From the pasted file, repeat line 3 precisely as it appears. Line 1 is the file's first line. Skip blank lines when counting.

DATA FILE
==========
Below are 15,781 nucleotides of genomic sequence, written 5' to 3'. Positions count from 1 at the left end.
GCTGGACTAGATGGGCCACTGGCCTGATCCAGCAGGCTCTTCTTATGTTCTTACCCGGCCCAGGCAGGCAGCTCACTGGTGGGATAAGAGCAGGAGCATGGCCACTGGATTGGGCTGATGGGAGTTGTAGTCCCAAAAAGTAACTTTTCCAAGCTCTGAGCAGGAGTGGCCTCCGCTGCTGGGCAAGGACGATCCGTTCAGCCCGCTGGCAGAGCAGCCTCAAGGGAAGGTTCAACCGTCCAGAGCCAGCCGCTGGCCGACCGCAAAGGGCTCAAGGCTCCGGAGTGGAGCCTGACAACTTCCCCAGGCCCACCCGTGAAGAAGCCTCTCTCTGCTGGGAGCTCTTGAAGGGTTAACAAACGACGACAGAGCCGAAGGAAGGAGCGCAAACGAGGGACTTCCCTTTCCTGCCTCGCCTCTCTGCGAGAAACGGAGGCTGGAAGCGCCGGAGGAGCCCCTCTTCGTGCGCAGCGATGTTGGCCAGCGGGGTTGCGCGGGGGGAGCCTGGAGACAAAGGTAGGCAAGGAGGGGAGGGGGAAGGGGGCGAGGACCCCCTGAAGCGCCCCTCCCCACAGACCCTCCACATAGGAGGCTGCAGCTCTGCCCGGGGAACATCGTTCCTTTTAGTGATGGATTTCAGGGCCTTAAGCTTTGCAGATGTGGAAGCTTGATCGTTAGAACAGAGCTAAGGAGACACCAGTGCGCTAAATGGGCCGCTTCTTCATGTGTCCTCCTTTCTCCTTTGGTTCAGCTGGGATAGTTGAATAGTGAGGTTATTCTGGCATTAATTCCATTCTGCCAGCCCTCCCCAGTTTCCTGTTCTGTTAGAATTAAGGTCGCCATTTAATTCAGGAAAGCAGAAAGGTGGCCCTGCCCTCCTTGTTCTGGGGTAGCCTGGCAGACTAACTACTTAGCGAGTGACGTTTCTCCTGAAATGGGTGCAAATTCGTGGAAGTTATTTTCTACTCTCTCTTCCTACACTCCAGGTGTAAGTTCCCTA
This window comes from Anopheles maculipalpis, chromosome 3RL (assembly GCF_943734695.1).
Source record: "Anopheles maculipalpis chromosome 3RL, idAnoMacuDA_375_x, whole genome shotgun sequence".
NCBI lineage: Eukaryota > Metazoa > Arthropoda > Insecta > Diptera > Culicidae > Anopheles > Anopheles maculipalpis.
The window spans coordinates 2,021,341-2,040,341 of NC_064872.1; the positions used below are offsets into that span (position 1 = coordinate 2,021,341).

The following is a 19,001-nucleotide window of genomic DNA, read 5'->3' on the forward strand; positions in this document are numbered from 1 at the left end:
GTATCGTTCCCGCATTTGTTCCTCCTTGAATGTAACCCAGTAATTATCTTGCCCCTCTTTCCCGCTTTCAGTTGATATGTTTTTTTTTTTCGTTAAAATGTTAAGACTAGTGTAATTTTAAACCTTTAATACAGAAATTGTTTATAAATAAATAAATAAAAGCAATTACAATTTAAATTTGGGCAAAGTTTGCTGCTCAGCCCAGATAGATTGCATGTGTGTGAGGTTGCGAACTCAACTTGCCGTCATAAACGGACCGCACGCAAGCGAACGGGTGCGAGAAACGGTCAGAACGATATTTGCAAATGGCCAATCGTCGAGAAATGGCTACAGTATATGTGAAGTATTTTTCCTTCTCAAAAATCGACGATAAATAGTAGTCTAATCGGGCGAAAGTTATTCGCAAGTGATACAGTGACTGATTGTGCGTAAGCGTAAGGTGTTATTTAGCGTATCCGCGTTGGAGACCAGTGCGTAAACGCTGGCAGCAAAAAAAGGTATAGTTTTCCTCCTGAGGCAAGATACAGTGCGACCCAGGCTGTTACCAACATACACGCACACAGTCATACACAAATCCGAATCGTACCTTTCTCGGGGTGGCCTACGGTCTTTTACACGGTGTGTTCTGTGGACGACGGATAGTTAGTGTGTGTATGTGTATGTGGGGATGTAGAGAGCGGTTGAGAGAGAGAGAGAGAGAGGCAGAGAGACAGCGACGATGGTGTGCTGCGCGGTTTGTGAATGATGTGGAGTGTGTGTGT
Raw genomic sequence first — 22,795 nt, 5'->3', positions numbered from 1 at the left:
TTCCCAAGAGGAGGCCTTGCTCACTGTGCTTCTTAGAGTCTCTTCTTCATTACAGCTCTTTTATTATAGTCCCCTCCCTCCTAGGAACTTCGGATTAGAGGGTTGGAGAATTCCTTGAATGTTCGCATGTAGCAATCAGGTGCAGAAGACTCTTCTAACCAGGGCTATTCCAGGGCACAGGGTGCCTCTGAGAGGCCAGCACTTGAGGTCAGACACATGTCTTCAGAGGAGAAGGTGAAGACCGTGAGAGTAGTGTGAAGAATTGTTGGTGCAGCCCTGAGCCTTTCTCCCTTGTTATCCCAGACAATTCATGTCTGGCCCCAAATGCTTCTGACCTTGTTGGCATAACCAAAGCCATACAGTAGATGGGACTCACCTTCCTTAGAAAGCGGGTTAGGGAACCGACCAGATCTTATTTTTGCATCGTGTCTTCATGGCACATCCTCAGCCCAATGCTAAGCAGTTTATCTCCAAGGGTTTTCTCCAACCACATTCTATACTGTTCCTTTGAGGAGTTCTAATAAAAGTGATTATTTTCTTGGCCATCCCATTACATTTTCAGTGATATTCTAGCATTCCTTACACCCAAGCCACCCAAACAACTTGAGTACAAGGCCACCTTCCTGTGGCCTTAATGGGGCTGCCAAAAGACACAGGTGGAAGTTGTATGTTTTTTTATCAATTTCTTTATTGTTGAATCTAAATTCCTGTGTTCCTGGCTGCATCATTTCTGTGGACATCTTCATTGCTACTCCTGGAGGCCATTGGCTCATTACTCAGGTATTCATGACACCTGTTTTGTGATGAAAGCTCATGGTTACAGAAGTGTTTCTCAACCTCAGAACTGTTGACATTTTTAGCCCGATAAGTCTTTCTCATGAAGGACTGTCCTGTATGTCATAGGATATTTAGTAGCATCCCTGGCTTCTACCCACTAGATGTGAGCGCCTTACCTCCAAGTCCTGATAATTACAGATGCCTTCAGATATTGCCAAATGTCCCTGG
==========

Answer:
This window comes from Anopheles maculipalpis, chromosome 3RL (assembly GCF_943734695.1).